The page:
broken or put in retreat by our infantry. I suppose they will not differ greatly from most of the new cavalry regiments.
The artillery consists of McMullin's battery at Fayette Court-House, Simmonds' battery at Gauley Bridge, a howitzer battery at Tompkins' farm, and some scattered pieces.
McMullin's battery consists of two bronze 6-pounder smooth guns, two 10-pounder Parrott guns, and four mountain howitzers, 12-pounders. This battery has very little ammunition on hand; needs 14 horses, with harness, for the smooth guns, caissons, and forge. When fully equipped it will be efficient.
Simmonds' battery consists of three 10-pounder Parrotts, two bronze rifled James guns, 10-pounders, one iron smooth 6 pounder (captured from Wise), and has, besides, under its care two 20-pounder Parrotts and one smooth bronze 6-pounder. Captain Simmonds has not men enough to man more than six pieces. His company was an infantry company in the First Kentucky Regiment, and was transferred to the artillery by consent of the Secretary of War. They did good service through all of the last campaign, and are thoroughly reliable.
At Tompkins' farm, Gauley Mountain, there is a mountain howitzer battery (six 12-pounders) formerly belonging to Captain Mack's company, of the Regular Army, but which is now manned by a detachment of the Forty-seventh Ohio Volunteers at that post. I cannot speak of its efficiency.
At Camp Piatt (10 miles above here) the Forty-fourth Ohio has one 10-pounder Parrott, manned by a detachment of the regiment. They serve it pretty well, but have no horses.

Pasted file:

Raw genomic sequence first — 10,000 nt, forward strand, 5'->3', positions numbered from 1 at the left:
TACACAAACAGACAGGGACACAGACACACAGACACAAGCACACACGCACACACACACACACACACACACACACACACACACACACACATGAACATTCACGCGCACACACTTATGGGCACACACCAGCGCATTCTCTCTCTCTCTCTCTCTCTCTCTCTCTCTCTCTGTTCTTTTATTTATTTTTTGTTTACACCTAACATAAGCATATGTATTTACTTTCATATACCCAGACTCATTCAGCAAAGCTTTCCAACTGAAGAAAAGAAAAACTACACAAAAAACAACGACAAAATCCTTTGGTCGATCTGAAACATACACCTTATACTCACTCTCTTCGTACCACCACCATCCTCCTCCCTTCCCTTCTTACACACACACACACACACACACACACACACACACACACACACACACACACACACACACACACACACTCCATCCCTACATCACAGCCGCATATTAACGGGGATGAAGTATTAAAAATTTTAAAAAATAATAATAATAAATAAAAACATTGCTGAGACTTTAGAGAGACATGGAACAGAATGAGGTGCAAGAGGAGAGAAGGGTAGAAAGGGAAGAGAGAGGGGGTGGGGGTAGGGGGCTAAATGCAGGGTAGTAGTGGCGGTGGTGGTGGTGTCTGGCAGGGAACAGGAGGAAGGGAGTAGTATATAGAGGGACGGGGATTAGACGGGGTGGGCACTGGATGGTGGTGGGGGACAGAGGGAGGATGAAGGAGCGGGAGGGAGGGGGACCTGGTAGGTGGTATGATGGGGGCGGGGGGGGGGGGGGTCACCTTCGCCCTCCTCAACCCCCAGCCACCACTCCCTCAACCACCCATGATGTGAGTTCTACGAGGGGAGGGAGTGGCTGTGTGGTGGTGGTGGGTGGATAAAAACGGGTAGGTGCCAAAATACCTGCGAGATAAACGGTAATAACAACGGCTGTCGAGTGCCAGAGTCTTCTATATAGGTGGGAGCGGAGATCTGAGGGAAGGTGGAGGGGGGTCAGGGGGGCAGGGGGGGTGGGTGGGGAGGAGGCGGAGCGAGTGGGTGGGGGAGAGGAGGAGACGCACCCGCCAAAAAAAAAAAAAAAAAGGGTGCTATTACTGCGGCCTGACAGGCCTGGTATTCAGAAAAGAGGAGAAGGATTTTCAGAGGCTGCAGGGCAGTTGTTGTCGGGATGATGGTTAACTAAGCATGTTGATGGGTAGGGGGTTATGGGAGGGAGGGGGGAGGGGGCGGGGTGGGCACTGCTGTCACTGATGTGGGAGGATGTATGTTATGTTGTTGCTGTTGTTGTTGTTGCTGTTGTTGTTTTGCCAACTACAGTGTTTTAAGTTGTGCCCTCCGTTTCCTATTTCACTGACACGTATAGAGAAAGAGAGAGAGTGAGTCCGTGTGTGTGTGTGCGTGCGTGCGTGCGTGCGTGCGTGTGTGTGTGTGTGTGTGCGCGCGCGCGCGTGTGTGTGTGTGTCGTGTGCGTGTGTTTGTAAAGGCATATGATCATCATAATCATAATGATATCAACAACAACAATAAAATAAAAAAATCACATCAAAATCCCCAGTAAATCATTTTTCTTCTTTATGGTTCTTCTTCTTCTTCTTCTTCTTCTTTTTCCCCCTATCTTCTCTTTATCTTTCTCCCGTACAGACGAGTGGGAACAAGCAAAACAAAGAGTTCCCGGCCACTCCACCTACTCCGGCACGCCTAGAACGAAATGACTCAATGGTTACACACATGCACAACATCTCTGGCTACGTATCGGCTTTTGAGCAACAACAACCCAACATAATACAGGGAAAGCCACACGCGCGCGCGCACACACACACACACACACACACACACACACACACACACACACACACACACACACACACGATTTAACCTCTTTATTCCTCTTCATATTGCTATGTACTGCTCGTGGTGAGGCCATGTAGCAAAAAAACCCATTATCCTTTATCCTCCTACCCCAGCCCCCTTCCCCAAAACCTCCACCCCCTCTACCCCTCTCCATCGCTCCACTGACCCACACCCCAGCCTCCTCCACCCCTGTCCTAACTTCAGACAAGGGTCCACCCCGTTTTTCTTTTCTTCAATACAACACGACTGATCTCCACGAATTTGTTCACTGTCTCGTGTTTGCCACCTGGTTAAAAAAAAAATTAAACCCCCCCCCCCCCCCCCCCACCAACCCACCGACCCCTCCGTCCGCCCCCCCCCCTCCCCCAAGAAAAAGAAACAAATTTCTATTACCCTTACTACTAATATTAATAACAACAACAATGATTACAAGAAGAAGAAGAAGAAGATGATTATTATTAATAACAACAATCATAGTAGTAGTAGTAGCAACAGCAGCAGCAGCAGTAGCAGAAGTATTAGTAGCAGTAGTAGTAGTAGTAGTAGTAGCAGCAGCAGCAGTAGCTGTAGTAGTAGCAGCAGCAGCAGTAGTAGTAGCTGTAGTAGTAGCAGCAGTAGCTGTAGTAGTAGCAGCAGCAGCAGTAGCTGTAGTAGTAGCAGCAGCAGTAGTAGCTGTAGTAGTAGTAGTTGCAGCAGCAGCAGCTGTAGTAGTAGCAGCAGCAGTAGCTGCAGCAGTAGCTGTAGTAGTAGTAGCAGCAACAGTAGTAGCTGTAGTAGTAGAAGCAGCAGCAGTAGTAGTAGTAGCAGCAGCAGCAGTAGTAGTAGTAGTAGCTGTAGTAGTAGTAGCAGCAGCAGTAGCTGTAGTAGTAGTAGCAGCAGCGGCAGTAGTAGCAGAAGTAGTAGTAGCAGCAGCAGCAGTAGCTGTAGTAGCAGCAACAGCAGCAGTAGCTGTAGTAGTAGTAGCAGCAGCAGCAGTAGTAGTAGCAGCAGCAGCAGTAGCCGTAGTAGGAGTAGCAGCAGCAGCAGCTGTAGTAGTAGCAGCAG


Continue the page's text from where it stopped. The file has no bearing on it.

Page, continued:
At Guyandotte the Ninth Virginia Volunteers have two bronze smooth 6-pounders, with full equipments, recently sent them from Washington. They are ordered to man the guns with a detachment from the line.
The ordnance sergeant of this district has made a requisition for the ammunition necessary to fill up the caissons of these batteries, but no provision is made for a supply on which to draw as needed. This should (for operations on this line) be placed at Gauley Bridge, where it could be safely stored. The James shot and shell do not perform satisfactorily-not half the percussion shell explode, and the flying off of the leaden packing of both shell and shot not only is dangerous to troops of our own, if fired over their heads, but from the uneven and uncertain manner in which this packing leaves the projectile in its flight no accuracy of practice seems attainable. I am told that a new projectile is being introduced (Schenkl) which Captain Simmonds is desirous of using, it being of the same caliber as the James shot and shell, and as he thinks has been proved to be free from the objections to the latter. I know nothing of it myself, but am dissatisfied with the James projectiles, having seen shell with exactly same range and careful pointing of the piece vary 30 or 40 yards from the proper line of fight, firing at a target only 1,000 or 1,200 yards distant.
You will find on file in the office of the ordnance officer at Wheeling a statement I forwarded some time since showing the kind and caliber of small-arms in the hands of our infantry. From it you will see that in several of the regiments there are two sorts of weapons. I have desired to have this changed, so that no regiment may have more than one sort of weapon or be obliged to carry more than one caliber of ammunition in its stores. Uncertainty of supplies and mistakes in issuing are almost inseparably consequent on the present arrangement. There should be also at Gauley Bridge a depot of small-arm ammunition.